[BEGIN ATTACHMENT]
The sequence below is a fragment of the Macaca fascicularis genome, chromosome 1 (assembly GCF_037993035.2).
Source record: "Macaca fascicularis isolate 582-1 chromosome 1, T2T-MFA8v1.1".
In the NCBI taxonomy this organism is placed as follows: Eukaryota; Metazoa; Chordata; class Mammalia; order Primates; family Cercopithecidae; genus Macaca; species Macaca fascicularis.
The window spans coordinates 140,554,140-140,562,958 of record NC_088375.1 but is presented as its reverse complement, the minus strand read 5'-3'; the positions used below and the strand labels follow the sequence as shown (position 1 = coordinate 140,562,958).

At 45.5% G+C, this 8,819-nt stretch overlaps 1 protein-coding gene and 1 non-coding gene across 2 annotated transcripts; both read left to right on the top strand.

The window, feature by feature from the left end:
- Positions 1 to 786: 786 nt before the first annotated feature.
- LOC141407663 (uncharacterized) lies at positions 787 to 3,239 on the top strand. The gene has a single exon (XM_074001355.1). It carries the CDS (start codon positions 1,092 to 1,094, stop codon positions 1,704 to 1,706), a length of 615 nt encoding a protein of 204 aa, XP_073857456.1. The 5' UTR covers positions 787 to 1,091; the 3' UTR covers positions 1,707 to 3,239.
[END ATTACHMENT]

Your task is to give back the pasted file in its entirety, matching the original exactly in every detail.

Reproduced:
The sequence below is a fragment of the Macaca fascicularis genome, chromosome 1 (assembly GCF_037993035.2).
Source record: "Macaca fascicularis isolate 582-1 chromosome 1, T2T-MFA8v1.1".
In the NCBI taxonomy this organism is placed as follows: Eukaryota; Metazoa; Chordata; class Mammalia; order Primates; family Cercopithecidae; genus Macaca; species Macaca fascicularis.
The window spans coordinates 140,554,140-140,562,958 of record NC_088375.1 but is presented as its reverse complement, the minus strand read 5'-3'; the positions used below and the strand labels follow the sequence as shown (position 1 = coordinate 140,562,958).

At 45.5% G+C, this 8,819-nt stretch overlaps 1 protein-coding gene and 1 non-coding gene across 2 annotated transcripts; both read left to right on the top strand.

The window, feature by feature from the left end:
- Positions 1 to 786: 786 nt before the first annotated feature.
- LOC141407663 (uncharacterized) lies at positions 787 to 3,239 on the top strand. The gene has a single exon (XM_074001355.1). It carries the CDS (start codon positions 1,092 to 1,094, stop codon positions 1,704 to 1,706), a length of 615 nt encoding a protein of 204 aa, XP_073857456.1. The 5' UTR covers positions 787 to 1,091; the 3' UTR covers positions 1,707 to 3,239.